October 8, 2009 - Sala Rekalde - Abigail Lazkoz
October 8, 2009

Abigail Lazkoz

Abigail Lazkoz, To the river 3, 2008. Ink on paper. Photo: Begoña Zubero.

Abigail Lazkoz
Extraordinary Machines

October 8th 2009 – January 31st 2010

Curated by Leire Vergara

Alameda de Recalde, 30
Bilbao 48009 (Spain)

www.salarekalde.bizkaia.net

sala rekalde presents Extraordinary Machines, a one-person show by the artist Abigail Lazkoz (Bilbao 1972), who lives and works in New York. This is an installation expressly realised for the main gallery consisting of a set of monumental drawings in black and white on free standing panels and on the walls, a series of three dimensional structures that unfold within the exhibition space creating different areas, and an animated video that refers to the origin of animated cinema to emphasise the expression of drawing through movement.

Extraordinary Machines is configured as a “landscape of battle” developed in different phases. All the elements articulate a possible narrative path dealing with war and destruction, not only as references recurrent in their literalness, but also as metaphors that make evident another type of quotidian conflict. Based on an apparently simple pictorial composition, the drawings are established as basic elements that mark the formal and conceptual rhythm of the show. They invite the spectator to submerge him/herself in the symbolic wealth of their details, in the pictorial structure of the line and the starkness of the pictorial gesture, with the aim of delving, from the particularity of the references employed, into universal questions like death and the devastation. In this respect, the artist’s endeavour to occupy the whole exhibition space setting out from the very materiality of drawing can be perceived. The exhibition thus functions as a kind of reordering of the basic elements that the artist has used, first in the drawings and then in the exhibition space.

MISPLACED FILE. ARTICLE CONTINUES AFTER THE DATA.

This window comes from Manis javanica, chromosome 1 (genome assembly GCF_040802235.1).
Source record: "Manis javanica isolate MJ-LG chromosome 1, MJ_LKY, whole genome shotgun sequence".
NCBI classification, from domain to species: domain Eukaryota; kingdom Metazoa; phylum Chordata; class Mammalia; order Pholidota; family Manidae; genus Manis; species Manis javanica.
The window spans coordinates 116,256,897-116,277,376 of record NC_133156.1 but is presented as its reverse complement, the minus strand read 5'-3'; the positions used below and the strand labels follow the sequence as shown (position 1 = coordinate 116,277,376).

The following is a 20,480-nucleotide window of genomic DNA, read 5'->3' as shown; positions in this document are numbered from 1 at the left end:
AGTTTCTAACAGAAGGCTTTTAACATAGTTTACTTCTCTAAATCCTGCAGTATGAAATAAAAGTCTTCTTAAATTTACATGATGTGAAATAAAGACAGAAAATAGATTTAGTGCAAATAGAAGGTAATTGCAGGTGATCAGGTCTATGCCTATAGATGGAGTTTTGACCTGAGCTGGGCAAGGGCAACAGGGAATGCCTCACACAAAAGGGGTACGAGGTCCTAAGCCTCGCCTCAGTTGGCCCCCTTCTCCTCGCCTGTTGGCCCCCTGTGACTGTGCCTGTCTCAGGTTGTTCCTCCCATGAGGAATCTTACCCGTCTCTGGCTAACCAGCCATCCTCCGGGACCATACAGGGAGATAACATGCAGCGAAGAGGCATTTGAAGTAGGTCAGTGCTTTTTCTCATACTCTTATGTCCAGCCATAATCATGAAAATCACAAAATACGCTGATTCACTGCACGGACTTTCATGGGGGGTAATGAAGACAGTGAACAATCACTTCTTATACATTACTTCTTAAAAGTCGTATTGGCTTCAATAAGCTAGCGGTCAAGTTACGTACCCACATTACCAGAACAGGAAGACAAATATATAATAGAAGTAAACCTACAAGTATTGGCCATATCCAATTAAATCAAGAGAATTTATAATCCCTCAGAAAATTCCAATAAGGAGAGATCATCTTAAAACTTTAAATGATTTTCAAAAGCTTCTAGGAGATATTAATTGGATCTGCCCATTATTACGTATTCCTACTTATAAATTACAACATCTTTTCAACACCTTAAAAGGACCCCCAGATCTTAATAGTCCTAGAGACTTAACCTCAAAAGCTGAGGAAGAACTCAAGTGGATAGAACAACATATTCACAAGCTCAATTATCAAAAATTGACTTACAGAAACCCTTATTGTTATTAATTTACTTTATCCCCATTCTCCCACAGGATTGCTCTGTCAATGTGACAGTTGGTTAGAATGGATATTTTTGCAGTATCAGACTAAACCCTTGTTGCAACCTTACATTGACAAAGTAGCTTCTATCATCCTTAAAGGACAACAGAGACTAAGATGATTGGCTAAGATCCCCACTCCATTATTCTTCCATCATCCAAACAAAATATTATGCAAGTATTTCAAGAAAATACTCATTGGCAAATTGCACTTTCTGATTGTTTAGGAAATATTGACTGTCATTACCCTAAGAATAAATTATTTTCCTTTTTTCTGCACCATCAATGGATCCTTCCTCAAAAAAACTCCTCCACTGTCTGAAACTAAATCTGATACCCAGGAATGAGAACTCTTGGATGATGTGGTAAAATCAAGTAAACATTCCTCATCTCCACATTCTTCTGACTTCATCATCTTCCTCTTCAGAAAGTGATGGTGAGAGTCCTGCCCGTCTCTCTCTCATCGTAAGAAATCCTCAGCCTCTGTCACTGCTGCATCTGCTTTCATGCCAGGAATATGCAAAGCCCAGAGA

In short, this is a constructive way of spreading her drawing throughout the whole of the exhibition area. The result is a reconciliation between figuration and abstraction, on whose basis the narrative structure of the drawings interweaves with the constructive forms of which they are composed. In this way, a series of almost totemic basic forms coexist with the wealth and idiosyncrasy of the narrative references of the drawn works.